05 December 2018 In General Health

BACKGROUND: Alcohol intake is widely assumed to contribute to excess body fatness, especially among young men; however, the evidence is inconsistent. We have addressed this research question by investigating associations between reported alcohol consumption and body composition from large representative national surveys in a high alcohol-consuming country with a high obesity prevalence.

METHODS: The present study comprised a secondary analysis of combined cross-sectional nationally representative Scottish Health Surveys (1995-2010). Reported alcohol-drinking frequency was divided into five groups: from 'nonfrequent drinking' (reference) to daily/'almost every day' among 35 837 representative adults [mean (SD) age: 42.7 (12.7) years (range 18-64 years)]. Quantitative alcohol consumption was categorised into seven groups: from '1-7 to >/=50 10 g units per week'. Regression models against measured body mass index (BMI) and waist circumference (WC) were adjusted for age, physical activity, income, smoking, deprivation category and economic status.

RESULTS: Among alcohol-consuming men, heavier drinking (21-28 units per week) was associated with a higher BMI by +1.4 kg m(-2) [95% confidence interval (CI) = 1.38-1.43] and higher WC by +3.4 cm (95% CI = 3.2-3.6) than drinking 1-7 units per week. However, those who reported daily drinking frequency were associated with a lower BMI by -2.45 kg m(-2) (95% CI = -2.4 to -2.5) and lower WC by -3.7 cm (95% CI = -3.3 to -4.0) than those who reported less-frequent drinking. Similar associations were found for women. Most of these associations were restricted to subjects aged >30 years. Unexplained variances in BMI and WC are large.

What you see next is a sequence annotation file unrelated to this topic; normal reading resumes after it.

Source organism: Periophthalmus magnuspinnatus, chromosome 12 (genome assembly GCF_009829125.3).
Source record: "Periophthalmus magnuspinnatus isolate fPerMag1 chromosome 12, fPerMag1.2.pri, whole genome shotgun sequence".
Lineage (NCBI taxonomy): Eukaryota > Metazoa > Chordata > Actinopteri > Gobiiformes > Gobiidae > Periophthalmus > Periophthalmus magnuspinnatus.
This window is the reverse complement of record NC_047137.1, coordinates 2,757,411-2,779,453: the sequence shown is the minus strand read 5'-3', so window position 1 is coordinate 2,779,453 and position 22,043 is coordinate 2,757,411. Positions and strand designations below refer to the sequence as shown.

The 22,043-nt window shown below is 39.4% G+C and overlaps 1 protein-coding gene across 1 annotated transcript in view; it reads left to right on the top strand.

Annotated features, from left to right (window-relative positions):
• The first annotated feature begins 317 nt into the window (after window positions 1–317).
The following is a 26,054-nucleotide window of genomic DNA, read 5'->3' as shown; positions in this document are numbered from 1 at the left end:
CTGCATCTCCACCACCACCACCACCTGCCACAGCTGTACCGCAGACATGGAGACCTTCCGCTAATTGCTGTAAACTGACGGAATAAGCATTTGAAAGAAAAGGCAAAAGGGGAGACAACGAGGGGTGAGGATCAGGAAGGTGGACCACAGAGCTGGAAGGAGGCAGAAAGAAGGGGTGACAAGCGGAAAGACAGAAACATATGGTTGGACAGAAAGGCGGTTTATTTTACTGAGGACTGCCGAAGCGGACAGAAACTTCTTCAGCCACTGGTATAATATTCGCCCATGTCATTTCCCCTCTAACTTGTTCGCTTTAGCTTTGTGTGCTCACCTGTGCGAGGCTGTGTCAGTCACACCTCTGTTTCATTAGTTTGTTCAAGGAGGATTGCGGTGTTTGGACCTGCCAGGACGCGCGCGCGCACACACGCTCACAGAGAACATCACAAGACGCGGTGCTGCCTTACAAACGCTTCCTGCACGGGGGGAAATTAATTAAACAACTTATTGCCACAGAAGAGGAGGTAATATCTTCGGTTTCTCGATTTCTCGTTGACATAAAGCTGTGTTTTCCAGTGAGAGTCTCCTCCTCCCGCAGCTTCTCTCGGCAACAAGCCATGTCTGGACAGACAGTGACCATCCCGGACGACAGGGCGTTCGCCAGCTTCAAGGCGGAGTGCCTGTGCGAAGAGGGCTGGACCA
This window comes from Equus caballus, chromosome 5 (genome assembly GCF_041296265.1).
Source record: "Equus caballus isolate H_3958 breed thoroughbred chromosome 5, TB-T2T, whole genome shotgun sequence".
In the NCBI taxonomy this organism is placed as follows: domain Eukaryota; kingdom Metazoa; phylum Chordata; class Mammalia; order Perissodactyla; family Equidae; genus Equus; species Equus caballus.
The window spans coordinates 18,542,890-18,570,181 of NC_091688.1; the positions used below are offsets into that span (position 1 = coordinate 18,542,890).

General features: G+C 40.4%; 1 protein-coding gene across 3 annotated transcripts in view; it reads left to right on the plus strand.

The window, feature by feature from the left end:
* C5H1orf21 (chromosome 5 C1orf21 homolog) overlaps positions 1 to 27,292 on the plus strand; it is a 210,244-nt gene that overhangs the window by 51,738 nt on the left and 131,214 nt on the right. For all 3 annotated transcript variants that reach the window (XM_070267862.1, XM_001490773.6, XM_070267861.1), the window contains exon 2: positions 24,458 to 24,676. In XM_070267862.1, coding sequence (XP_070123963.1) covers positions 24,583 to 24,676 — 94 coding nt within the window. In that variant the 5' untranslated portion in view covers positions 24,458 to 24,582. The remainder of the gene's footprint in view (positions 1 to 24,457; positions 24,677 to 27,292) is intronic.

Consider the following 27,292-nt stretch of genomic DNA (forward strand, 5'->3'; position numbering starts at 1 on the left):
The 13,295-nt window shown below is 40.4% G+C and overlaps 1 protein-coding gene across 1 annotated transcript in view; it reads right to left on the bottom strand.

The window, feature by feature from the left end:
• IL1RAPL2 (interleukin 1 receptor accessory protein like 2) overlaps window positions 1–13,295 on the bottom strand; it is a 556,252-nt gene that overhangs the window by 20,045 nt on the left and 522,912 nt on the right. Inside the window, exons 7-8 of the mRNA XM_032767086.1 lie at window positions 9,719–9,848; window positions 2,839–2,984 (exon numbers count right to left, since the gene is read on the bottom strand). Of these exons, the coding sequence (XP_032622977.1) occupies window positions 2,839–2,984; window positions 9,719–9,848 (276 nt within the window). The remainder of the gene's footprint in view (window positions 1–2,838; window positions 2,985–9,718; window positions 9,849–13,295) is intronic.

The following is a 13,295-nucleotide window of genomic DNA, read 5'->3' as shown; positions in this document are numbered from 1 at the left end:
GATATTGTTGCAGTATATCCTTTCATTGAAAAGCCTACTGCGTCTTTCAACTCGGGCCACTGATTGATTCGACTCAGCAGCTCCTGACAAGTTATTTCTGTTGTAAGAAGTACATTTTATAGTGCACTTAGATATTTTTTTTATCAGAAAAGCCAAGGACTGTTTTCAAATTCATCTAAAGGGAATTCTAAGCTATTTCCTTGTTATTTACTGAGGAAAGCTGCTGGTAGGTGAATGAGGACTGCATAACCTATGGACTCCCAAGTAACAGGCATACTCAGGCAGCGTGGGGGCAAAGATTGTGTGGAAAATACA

CONCLUSIONS: Quantitative alcohol consumption and frequency of consumption were positively and inversely associated, respectively, with both BMI and WC among alcohol-consuming adults. Surveys are needed that evaluate both the quantity and frequency of consumption. The lowest BMI and WC were associated with a 'Mediterranean' drinking style (i.e. relatively little, but more frequently).

05 December 2018 In General Health

Evidence on the relationship between alcohol consumption and body mass index (BMI) is mixed, particularly for young adults. This study explored the relationship between energy obtained from alcoholic beverages and BMI using data for 18(-)25 year-olds (n = 7691) from pooled cross-sections of the 2008(-)2014 Health Survey for England and the Scottish Health Survey. Energy obtained from alcoholic beverages (excluding mixers) on the heaviest drinking day in the past week was expressed as percentage of total recommended dietary allowance (RDA) of energy (% RDA Energy). Linear regressions were estimated of BMI on alcohol intake categories controlling for intake frequency, physical activity, longstanding illness and other covariates, with separate analyses for men and women, and by beverage type. Significant associations with BMI were observed with the 'Very High' category of alcohol intake (>75% RDA Energy) for men (p < 0.001, 1.74, 95% confidence interval (CI) 0.98, 2.49) and with the "High" (>50% to 75% RDA Energy) (p < 0.001, 1.67, 95% CI 0.26, 2.58) and above category for women, when compared with the Low (>0(-)25% RDA Energy) category. Young adults drinking the highest levels of alcohol on a single occasion were more likely to be obese than those with the lowest intake. Interventions to address internationally rising youth obesity rates should also consider reducing alcohol consumption by increasing alcohol prices, and reducing availability and marketing exposure.